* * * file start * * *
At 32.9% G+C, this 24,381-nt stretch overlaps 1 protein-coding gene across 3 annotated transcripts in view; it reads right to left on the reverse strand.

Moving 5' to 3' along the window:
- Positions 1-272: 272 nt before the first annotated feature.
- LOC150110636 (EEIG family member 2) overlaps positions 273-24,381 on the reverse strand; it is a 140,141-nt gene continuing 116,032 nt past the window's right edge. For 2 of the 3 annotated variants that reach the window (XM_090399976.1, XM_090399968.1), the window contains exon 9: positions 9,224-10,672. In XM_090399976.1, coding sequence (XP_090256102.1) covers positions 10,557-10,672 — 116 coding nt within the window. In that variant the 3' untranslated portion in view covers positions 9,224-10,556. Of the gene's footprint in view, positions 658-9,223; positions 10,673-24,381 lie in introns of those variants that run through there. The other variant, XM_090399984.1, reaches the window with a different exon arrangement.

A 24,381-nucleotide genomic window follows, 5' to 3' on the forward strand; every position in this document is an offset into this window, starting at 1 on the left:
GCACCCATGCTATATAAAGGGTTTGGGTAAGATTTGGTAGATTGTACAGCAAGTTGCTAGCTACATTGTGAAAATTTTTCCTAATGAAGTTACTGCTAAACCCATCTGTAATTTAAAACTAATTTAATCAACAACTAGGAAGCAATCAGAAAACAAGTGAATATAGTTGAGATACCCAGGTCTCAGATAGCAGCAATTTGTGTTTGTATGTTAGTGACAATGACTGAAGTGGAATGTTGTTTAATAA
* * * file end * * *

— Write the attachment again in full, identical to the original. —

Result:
At 32.9% G+C, this 24,381-nt stretch overlaps 1 protein-coding gene across 3 annotated transcripts in view; it reads right to left on the reverse strand.

Moving 5' to 3' along the window:
- Positions 1-272: 272 nt before the first annotated feature.
- LOC150110636 (EEIG family member 2) overlaps positions 273-24,381 on the reverse strand; it is a 140,141-nt gene continuing 116,032 nt past the window's right edge. For 2 of the 3 annotated variants that reach the window (XM_090399976.1, XM_090399968.1), the window contains exon 9: positions 9,224-10,672. In XM_090399976.1, coding sequence (XP_090256102.1) covers positions 10,557-10,672 — 116 coding nt within the window. In that variant the 3' untranslated portion in view covers positions 9,224-10,556. Of the gene's footprint in view, positions 658-9,223; positions 10,673-24,381 lie in introns of those variants that run through there. The other variant, XM_090399984.1, reaches the window with a different exon arrangement.

A 24,381-nucleotide genomic window follows, 5' to 3' on the forward strand; every position in this document is an offset into this window, starting at 1 on the left:
GCACCCATGCTATATAAAGGGTTTGGGTAAGATTTGGTAGATTGTACAGCAAGTTGCTAGCTACATTGTGAAAATTTTTCCTAATGAAGTTACTGCTAAACCCATCTGTAATTTAAAACTAATTTAATCAACAACTAGGAAGCAATCAGAAAACAAGTGAATATAGTTGAGATACCCAGGTCTCAGATAGCAGCAATTTGTGTTTGTATGTTAGTGACAATGACTGAAGTGGAATGTTGTTTAATAA